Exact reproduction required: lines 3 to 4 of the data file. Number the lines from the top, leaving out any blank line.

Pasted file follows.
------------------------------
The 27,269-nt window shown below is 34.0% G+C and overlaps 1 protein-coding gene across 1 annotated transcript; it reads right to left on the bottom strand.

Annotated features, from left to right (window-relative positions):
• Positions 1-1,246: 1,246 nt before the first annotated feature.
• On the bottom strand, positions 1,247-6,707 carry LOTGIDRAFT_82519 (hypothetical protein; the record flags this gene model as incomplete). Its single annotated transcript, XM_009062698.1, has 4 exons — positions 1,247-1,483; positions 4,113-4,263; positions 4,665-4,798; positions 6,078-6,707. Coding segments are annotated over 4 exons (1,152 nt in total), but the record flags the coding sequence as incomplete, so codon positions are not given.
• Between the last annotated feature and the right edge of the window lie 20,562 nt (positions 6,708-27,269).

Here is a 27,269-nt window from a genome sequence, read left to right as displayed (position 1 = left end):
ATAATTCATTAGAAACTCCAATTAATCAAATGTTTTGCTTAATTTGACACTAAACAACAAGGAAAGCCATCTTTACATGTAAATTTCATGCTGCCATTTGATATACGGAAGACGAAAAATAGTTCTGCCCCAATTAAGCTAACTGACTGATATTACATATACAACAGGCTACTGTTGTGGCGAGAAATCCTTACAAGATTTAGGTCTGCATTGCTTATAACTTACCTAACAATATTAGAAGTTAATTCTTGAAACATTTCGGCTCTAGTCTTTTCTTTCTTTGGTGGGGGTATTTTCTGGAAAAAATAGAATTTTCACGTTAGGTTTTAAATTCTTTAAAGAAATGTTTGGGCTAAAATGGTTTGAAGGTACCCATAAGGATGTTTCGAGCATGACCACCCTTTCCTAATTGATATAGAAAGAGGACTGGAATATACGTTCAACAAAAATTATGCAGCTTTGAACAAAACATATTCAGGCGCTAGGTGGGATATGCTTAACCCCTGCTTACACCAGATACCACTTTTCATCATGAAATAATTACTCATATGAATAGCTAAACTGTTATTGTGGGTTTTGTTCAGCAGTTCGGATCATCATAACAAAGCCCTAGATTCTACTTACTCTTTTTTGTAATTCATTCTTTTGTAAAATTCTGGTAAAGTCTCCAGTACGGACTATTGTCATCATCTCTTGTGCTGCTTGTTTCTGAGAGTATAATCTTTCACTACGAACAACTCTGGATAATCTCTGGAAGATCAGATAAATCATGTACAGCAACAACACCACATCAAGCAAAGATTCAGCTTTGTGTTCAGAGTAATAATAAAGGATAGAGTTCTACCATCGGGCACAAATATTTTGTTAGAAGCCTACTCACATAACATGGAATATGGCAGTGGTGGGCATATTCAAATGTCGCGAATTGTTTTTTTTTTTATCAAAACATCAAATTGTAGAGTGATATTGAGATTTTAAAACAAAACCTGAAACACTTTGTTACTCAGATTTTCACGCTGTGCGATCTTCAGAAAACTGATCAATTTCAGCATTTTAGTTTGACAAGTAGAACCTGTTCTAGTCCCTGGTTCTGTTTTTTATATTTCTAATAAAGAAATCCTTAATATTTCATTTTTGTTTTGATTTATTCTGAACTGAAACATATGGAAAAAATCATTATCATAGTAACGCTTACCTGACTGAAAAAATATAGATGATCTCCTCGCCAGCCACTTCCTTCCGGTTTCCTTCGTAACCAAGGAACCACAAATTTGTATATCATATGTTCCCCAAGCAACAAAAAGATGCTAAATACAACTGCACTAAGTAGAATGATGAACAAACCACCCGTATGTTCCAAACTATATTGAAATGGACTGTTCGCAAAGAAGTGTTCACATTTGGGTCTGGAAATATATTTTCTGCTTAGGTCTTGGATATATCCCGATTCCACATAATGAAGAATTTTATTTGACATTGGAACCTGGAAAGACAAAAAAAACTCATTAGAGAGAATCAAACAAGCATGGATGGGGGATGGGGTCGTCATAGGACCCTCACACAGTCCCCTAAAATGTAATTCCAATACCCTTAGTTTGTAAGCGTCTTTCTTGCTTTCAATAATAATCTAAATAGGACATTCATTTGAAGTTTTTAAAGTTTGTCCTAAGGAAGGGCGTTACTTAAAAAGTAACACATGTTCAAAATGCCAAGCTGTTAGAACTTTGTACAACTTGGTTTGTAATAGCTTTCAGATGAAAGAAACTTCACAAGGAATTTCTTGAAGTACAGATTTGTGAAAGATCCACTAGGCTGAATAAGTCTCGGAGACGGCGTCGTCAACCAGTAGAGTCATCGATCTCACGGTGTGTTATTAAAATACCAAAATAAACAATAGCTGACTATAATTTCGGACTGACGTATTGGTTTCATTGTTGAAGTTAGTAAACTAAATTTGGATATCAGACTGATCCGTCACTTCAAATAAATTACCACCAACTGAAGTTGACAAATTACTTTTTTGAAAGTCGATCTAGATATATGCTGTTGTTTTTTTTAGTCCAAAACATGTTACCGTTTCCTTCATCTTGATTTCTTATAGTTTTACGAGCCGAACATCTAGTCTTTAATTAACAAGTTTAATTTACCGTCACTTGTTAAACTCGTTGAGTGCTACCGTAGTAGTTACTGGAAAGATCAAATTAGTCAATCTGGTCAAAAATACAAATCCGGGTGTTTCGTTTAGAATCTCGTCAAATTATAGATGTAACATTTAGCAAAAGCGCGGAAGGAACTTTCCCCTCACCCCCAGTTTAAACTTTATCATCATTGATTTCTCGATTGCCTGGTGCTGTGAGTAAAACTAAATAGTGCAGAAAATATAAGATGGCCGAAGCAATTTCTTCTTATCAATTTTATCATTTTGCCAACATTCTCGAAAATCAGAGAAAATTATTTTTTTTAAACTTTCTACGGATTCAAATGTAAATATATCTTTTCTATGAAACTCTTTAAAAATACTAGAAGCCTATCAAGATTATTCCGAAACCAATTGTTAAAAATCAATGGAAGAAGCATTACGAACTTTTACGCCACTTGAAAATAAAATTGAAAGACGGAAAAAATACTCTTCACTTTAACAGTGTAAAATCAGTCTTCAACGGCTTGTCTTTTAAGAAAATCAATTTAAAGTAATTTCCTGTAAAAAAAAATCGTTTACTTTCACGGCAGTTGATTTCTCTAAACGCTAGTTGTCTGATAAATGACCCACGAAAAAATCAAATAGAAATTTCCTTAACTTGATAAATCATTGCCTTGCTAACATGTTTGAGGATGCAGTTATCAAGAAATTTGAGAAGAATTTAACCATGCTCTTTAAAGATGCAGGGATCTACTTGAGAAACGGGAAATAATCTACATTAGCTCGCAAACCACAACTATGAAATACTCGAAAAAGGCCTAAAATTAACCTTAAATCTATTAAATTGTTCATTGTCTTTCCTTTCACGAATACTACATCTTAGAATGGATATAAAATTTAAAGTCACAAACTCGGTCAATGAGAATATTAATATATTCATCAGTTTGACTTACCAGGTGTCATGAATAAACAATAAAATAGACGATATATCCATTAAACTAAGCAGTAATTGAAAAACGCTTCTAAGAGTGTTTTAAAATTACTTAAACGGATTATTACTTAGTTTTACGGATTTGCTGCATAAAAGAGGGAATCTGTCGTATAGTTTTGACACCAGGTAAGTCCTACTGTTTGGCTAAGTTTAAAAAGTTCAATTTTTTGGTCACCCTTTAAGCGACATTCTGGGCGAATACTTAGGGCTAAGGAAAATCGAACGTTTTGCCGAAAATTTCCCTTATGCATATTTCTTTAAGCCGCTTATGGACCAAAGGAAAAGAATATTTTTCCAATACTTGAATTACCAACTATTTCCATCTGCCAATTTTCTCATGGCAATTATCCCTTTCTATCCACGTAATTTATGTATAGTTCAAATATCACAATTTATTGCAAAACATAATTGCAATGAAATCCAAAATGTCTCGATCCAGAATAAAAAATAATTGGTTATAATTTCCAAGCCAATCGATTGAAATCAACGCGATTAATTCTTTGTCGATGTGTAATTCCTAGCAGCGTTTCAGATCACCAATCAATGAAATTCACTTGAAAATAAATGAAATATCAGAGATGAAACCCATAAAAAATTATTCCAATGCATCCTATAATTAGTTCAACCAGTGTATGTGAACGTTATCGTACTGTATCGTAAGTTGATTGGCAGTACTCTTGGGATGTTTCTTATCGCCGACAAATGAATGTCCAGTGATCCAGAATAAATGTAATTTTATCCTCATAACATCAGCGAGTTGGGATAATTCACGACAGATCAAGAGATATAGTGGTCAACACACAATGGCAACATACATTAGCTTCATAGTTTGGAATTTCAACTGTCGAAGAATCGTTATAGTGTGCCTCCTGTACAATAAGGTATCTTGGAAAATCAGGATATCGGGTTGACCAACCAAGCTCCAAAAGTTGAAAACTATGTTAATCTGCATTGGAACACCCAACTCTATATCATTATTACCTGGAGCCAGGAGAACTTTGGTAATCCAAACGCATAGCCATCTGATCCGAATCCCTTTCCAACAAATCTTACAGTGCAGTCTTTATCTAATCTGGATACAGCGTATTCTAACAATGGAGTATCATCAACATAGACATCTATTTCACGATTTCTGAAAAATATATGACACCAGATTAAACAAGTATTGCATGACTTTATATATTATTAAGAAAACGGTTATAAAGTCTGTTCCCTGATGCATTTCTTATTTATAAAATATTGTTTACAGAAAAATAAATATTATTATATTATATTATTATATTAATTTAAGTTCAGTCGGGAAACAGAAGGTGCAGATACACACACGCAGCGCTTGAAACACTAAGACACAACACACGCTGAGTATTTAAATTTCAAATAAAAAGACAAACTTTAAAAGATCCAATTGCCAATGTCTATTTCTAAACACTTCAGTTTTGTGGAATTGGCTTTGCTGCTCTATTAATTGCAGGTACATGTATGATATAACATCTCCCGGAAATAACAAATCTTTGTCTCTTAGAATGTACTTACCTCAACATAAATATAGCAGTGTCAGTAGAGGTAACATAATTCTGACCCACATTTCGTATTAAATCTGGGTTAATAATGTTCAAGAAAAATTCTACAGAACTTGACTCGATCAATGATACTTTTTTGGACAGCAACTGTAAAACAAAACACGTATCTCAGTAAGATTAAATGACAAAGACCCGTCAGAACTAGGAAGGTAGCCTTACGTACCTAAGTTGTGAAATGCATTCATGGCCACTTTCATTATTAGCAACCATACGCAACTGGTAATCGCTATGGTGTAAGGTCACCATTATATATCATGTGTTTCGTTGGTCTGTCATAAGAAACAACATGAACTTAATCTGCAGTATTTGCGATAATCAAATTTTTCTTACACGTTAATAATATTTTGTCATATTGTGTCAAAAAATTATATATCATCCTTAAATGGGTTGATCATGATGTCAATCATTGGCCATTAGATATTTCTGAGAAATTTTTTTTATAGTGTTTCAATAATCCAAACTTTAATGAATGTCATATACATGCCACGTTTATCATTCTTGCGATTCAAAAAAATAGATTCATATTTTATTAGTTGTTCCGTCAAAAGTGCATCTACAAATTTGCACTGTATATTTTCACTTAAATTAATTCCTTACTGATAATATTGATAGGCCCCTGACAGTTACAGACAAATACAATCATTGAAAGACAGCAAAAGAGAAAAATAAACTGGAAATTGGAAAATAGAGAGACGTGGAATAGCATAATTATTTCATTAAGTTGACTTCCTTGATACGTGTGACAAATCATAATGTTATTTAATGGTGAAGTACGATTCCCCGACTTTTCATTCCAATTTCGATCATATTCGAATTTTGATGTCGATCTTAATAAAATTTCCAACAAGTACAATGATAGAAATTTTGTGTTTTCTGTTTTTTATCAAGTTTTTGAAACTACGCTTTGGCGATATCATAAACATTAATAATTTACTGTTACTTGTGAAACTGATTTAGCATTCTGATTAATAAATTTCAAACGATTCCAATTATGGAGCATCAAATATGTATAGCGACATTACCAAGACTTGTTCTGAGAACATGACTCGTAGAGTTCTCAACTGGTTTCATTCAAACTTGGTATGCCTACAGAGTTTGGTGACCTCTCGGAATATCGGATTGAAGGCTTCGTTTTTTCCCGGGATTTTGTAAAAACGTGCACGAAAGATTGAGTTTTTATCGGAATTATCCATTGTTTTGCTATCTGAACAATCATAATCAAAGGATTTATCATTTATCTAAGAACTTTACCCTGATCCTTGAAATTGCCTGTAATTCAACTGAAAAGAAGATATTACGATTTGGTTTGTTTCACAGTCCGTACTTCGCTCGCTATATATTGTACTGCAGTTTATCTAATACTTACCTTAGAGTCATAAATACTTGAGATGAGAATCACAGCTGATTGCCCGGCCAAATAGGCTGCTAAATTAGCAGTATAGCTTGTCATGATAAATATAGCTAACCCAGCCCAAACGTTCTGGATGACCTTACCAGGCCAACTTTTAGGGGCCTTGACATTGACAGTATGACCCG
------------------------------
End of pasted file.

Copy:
• Positions 1-1,246: 1,246 nt before the first annotated feature.
• On the bottom strand, positions 1,247-6,707 carry LOTGIDRAFT_82519 (hypothetical protein; the record flags this gene model as incomplete). Its single annotated transcript, XM_009062698.1, has 4 exons — positions 1,247-1,483; positions 4,113-4,263; positions 4,665-4,798; positions 6,078-6,707. Coding segments are annotated over 4 exons (1,152 nt in total), but the record flags the coding sequence as incomplete, so codon positions are not given.